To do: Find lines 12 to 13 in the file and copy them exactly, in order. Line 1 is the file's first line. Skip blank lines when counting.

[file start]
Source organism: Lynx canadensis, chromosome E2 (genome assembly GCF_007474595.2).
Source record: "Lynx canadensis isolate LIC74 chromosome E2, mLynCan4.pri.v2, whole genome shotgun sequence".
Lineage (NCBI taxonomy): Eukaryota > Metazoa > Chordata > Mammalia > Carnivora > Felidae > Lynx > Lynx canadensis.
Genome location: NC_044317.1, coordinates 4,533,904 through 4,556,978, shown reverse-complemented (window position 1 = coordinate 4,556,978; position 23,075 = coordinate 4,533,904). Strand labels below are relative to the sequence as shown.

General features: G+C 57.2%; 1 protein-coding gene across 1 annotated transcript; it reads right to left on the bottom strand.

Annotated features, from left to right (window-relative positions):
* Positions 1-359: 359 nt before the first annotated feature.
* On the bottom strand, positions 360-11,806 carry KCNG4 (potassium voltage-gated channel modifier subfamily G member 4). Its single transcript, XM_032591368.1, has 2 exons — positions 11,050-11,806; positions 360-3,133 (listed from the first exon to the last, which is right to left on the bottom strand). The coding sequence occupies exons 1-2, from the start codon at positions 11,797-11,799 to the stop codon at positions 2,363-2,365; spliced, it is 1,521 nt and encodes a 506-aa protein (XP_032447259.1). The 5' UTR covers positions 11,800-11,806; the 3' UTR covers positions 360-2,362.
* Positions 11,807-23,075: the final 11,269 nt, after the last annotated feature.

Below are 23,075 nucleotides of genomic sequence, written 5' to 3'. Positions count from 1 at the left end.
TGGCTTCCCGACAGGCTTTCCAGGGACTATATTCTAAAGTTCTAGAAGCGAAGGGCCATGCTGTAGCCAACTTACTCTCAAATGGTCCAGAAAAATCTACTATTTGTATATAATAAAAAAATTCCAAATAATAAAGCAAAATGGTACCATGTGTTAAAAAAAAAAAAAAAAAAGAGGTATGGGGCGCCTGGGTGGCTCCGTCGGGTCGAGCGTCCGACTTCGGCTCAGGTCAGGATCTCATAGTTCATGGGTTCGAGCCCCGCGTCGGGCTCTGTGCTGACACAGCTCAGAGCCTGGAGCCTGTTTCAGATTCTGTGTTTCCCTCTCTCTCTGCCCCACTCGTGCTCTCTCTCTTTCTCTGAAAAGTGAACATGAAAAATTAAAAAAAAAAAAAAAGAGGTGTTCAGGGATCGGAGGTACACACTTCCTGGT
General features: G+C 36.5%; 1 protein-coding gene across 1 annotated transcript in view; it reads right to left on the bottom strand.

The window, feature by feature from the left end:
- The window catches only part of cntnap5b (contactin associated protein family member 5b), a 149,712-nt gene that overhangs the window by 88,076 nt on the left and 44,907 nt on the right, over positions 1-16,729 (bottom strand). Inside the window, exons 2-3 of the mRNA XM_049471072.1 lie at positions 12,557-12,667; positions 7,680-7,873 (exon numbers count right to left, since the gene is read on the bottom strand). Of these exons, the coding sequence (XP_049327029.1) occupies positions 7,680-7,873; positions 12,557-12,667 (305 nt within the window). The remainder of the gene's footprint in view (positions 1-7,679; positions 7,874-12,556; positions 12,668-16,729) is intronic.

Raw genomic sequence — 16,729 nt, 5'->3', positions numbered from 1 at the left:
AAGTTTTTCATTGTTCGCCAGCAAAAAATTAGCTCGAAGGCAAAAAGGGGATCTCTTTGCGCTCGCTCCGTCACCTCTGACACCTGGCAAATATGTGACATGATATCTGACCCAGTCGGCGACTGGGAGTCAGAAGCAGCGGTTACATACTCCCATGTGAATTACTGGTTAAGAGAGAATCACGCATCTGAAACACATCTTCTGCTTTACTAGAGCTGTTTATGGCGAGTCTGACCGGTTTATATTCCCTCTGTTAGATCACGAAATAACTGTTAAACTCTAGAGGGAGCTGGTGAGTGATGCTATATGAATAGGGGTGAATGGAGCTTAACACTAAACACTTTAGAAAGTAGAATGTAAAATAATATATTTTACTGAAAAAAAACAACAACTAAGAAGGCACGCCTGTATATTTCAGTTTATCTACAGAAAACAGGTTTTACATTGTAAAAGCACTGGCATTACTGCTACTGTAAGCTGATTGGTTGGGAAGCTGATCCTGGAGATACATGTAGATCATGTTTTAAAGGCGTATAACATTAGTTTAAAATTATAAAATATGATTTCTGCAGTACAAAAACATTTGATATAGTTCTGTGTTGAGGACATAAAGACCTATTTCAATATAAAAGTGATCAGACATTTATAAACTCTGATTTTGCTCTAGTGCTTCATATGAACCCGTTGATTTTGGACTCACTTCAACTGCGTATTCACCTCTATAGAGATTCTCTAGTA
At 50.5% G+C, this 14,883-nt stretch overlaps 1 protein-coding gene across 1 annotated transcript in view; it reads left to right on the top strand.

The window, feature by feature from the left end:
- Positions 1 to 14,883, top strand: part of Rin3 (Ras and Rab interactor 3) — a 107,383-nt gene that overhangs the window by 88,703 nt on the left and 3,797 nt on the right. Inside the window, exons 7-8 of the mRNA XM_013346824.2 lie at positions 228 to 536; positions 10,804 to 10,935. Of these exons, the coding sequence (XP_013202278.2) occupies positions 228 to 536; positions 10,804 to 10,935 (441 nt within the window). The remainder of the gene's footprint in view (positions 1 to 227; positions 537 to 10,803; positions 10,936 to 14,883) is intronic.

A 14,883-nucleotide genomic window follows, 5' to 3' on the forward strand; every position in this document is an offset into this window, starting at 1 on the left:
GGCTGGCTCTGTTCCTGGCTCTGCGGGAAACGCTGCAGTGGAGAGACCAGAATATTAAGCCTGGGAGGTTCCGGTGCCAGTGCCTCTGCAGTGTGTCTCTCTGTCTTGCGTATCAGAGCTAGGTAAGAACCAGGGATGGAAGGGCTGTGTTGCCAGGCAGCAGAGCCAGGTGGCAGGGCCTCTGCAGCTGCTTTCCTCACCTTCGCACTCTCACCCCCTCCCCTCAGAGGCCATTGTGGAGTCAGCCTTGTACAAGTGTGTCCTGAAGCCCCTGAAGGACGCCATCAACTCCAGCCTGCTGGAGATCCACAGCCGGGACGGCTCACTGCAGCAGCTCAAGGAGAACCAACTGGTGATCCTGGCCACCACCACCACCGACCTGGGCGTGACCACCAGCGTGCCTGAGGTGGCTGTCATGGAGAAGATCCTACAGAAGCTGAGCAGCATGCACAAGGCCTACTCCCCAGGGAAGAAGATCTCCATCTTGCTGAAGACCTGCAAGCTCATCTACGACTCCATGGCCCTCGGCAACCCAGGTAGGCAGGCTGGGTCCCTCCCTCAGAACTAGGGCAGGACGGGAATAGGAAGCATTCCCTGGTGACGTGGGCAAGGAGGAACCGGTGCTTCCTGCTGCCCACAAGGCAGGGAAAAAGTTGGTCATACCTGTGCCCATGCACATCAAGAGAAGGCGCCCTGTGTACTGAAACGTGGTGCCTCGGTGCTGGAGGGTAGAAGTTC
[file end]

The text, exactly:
General features: G+C 36.5%; 1 protein-coding gene across 1 annotated transcript in view; it reads right to left on the bottom strand.

The window, feature by feature from the left end: